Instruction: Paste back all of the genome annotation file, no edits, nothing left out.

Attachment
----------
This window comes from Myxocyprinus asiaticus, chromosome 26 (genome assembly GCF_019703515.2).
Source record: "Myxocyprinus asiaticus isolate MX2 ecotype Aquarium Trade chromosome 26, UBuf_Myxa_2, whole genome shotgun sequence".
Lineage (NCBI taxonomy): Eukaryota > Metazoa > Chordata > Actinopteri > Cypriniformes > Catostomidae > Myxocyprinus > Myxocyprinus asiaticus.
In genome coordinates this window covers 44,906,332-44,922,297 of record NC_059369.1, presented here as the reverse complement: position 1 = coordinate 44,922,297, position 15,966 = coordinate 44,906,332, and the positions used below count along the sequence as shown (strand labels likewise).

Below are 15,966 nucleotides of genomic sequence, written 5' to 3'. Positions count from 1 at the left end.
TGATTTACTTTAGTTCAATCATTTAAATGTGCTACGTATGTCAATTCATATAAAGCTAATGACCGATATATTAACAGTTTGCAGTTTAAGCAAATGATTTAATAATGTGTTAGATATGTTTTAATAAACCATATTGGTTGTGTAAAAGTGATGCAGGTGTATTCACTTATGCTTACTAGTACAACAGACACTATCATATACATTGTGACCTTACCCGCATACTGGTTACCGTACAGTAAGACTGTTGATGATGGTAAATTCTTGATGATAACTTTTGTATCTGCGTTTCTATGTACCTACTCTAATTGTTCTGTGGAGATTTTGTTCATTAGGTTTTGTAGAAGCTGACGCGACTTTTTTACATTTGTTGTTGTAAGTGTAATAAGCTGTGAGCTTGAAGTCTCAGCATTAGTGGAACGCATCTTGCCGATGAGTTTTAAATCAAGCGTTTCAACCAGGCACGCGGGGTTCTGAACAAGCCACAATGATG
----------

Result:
This window comes from Myxocyprinus asiaticus, chromosome 26 (genome assembly GCF_019703515.2).
Source record: "Myxocyprinus asiaticus isolate MX2 ecotype Aquarium Trade chromosome 26, UBuf_Myxa_2, whole genome shotgun sequence".
Lineage (NCBI taxonomy): Eukaryota > Metazoa > Chordata > Actinopteri > Cypriniformes > Catostomidae > Myxocyprinus > Myxocyprinus asiaticus.
In genome coordinates this window covers 44,906,332-44,922,297 of record NC_059369.1, presented here as the reverse complement: position 1 = coordinate 44,922,297, position 15,966 = coordinate 44,906,332, and the positions used below count along the sequence as shown (strand labels likewise).

Below are 15,966 nucleotides of genomic sequence, written 5' to 3'. Positions count from 1 at the left end.
TGATTTACTTTAGTTCAATCATTTAAATGTGCTACGTATGTCAATTCATATAAAGCTAATGACCGATATATTAACAGTTTGCAGTTTAAGCAAATGATTTAATAATGTGTTAGATATGTTTTAATAAACCATATTGGTTGTGTAAAAGTGATGCAGGTGTATTCACTTATGCTTACTAGTACAACAGACACTATCATATACATTGTGACCTTACCCGCATACTGGTTACCGTACAGTAAGACTGTTGATGATGGTAAATTCTTGATGATAACTTTTGTATCTGCGTTTCTATGTACCTACTCTAATTGTTCTGTGGAGATTTTGTTCATTAGGTTTTGTAGAAGCTGACGCGACTTTTTTACATTTGTTGTTGTAAGTGTAATAAGCTGTGAGCTTGAAGTCTCAGCATTAGTGGAACGCATCTTGCCGATGAGTTTTAAATCAAGCGTTTCAACCAGGCACGCGGGGTTCTGAACAAGCCACAATGATG